Storyboards are graphic organizers in the form of Illustrations or images displayed in sequence for the purpose of pre-visualizing a motion picture, animation, motion graphic or interactive media sequence.
The storyboarding process, in the form it is known today, was developed at the Walt Disney Studio during the early 1930s, after several years of similar processes being in use at Walt Disney and other animation studios.
The storyboarding process can be very time-consuming and intricate. Many large budget silent films were storyboarded but most of this material has been lost during the reduction of the studio archives during the 1970s. The form widely known today was developed at the Walt Disney studio during the early 1930s. In the biography of her father, The Story of Walt Disney (Henry Holt, 1956), Diane Disney Miller explains that the first complete storyboards were created for the 1933 Disney short Three Little Pigs. According to John Canemaker, in Paper Dreams: The Art and Artists of Disney Storyboards (1999, Hyperion Press), the first storyboards at Disney evolved from comic-book like "story sketches" created in the 1920s to illustrate concepts for animated cartoon short subjects such as Plane Crazy and Steamboat Willie, and within a few years the idea spread to other studios.
According to Christopher Finch in The Art of Walt Disney (Abrams, 1974), Disney credited animator Webb Smith with creating the idea of drawing scenes on separate sheets of paper and pinning them up on a bulletin board to tell a story in sequence, thus creating the first storyboard. The second studio to switch from "story sketches" to storyboards was Walter Lantz Productions in early 1935, by 1936 Harman-Ising and Leon Schlesinger also followed suit. By 1937-38 all studios were using storyboards.
Gone with the Wind (1939) was one of the first live action films to be completely storyboarded. William Cameron Menzies, the film's production designer, was hired by producer David O. Selznick to design every shot of the film.
Storyboarding became popular in live-action film production during the early 1940s, and grew into a standard medium for previsualization of films. Pace Gallery curator, Annette Micheloson, writing of the exhibition Drawing into Film: Director's Drawings, considered the 1940s to 1990s to be the period in which "production design was largely characterized by adoption of the storyboard". Storyboards are now an essential part of the creation progress.
Some writers have used storyboard type drawings (albeit rather sketchy) for their scripting of comic books, often indicating staging of figures, backgrounds and balloon placement with instructions to the artist as needed often scribbled in the margins and the dialogue/captions indicated. John Stanley and Carl Barks (when he was writing stories for the Junior Woodchuck title) are known to have used this style of scripting.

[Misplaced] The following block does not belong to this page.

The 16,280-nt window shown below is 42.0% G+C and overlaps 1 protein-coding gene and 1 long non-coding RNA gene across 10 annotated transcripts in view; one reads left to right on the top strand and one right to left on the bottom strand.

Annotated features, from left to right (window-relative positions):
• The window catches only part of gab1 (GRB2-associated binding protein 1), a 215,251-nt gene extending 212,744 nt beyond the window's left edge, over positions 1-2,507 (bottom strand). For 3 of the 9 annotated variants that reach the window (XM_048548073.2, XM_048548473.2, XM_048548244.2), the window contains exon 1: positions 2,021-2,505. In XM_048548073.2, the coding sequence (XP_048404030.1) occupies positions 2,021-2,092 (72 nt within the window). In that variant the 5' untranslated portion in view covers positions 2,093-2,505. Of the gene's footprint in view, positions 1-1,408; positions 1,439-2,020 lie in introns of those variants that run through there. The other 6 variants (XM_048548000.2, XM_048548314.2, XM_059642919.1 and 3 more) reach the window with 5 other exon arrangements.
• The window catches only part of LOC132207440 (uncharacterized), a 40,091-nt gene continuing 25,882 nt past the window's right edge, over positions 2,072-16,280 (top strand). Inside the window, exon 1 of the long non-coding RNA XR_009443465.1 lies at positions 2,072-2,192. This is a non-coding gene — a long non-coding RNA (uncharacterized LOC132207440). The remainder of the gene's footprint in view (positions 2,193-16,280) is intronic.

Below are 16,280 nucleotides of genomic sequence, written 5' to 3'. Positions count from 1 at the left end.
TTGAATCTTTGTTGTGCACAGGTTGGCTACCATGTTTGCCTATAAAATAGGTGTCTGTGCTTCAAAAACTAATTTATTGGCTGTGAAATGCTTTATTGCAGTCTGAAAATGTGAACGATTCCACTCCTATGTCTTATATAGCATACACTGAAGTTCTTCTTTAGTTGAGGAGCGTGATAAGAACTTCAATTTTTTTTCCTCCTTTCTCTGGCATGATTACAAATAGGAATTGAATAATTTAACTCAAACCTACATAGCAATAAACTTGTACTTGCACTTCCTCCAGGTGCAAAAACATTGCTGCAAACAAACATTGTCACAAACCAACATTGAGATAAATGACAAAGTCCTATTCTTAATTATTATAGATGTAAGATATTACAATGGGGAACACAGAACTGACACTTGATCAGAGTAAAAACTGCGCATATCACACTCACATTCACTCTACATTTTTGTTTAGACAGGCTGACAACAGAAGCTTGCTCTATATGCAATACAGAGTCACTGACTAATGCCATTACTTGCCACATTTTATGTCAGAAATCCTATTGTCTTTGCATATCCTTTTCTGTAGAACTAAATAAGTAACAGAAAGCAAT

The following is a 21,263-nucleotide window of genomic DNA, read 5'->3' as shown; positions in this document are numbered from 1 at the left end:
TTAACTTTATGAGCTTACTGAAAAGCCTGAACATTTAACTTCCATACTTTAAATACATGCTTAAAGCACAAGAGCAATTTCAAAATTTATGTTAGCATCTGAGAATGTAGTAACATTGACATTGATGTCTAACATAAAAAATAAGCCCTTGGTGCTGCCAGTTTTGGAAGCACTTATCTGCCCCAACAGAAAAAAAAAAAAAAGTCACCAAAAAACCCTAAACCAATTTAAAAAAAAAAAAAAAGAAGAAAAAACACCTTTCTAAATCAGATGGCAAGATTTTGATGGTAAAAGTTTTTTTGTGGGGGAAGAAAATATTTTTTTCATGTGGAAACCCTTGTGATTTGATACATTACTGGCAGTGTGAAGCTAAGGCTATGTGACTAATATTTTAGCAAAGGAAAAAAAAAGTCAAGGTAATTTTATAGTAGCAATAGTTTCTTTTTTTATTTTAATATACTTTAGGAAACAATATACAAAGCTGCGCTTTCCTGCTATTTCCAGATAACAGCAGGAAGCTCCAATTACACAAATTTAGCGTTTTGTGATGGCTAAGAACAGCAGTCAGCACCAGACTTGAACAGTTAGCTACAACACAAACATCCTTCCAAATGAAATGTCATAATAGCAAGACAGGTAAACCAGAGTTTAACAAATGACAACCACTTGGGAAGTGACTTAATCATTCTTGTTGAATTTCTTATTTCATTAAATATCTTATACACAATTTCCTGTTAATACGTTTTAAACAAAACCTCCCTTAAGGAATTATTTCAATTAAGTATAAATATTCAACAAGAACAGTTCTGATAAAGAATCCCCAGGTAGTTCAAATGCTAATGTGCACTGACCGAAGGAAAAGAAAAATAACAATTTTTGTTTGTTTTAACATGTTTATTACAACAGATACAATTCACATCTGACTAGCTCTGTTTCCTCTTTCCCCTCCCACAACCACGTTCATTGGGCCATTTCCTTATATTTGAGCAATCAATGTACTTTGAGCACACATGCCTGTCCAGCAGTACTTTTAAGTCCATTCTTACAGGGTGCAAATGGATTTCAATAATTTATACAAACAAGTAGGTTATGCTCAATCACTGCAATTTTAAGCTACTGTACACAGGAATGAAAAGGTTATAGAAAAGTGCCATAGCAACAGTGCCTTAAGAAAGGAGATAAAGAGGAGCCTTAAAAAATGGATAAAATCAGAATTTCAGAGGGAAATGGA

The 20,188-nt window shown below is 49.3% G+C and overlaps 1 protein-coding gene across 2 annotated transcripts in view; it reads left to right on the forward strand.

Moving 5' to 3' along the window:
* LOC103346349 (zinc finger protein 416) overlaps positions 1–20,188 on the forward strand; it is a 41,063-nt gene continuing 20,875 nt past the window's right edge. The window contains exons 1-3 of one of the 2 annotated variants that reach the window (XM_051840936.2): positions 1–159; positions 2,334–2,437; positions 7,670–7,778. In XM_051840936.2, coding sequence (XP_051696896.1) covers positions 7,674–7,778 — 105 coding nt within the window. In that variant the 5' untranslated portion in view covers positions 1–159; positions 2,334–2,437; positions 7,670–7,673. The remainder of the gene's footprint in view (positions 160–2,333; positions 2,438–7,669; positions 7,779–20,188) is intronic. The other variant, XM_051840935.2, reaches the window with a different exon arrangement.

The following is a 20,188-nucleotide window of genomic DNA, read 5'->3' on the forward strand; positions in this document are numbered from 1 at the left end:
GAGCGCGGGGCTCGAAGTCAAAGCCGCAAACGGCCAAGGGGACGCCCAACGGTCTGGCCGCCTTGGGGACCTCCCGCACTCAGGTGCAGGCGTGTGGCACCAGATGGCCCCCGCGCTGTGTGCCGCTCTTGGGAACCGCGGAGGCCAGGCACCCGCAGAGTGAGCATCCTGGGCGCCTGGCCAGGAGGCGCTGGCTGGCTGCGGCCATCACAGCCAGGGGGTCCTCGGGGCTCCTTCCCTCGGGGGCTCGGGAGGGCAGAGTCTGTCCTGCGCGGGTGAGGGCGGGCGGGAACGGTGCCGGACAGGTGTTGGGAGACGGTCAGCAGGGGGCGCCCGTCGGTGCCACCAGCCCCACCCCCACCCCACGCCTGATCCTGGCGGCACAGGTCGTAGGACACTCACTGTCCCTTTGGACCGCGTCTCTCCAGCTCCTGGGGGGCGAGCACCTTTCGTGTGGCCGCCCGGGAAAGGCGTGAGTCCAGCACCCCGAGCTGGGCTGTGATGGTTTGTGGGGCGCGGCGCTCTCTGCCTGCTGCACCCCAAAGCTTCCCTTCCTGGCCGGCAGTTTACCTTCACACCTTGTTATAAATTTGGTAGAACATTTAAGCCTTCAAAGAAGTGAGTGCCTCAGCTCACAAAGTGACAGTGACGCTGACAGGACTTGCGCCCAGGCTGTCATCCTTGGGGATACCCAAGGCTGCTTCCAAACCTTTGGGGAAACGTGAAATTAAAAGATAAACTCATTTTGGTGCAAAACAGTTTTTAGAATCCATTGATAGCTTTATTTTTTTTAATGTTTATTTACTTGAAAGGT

In Japanese Manga comics, the word "nemu" (ネーム; modified Hepburn roomaji: neemu, IPA: [ne̞e̞mu͍]; the -u is devoiced) is used for manga storyboards.
Storyboards are now becoming more popular with novelists. Because most novelists write their stories by scenes rather than chapters, storyboards are useful for plotting the story in a sequence of events and rearranging the scenes accordingly..
Storyboarding is used in software development as part of identifying the specifications for a particular software. During the specification phase, screens that the software will display are drawn, either on paper or using other specialized software, to illustrate the important steps of the user experience. The storyboard is then modified by the engineers and the client while they decide on their specific needs. The reason why storyboarding is useful during software engineering is that it helps the user understand exactly how the software will work, much better than an abstract description. It is also cheaper to make changes to a storyboard than an implemented piece of software.
One advantage of using storyboards is that it allows (in film and business) the user to experiment with changes in the storyline to evoke stronger reaction or interest. Flashbacks, for instance, are often the result of sorting storyboards out of chronological order to help build suspense and interest.
The process of visual thinking and planning allows a group of people to brainstorm together, placing their ideas on storyboards and then arranging the storyboards on the wall. This fosters more ideas and generates consensus inside the group.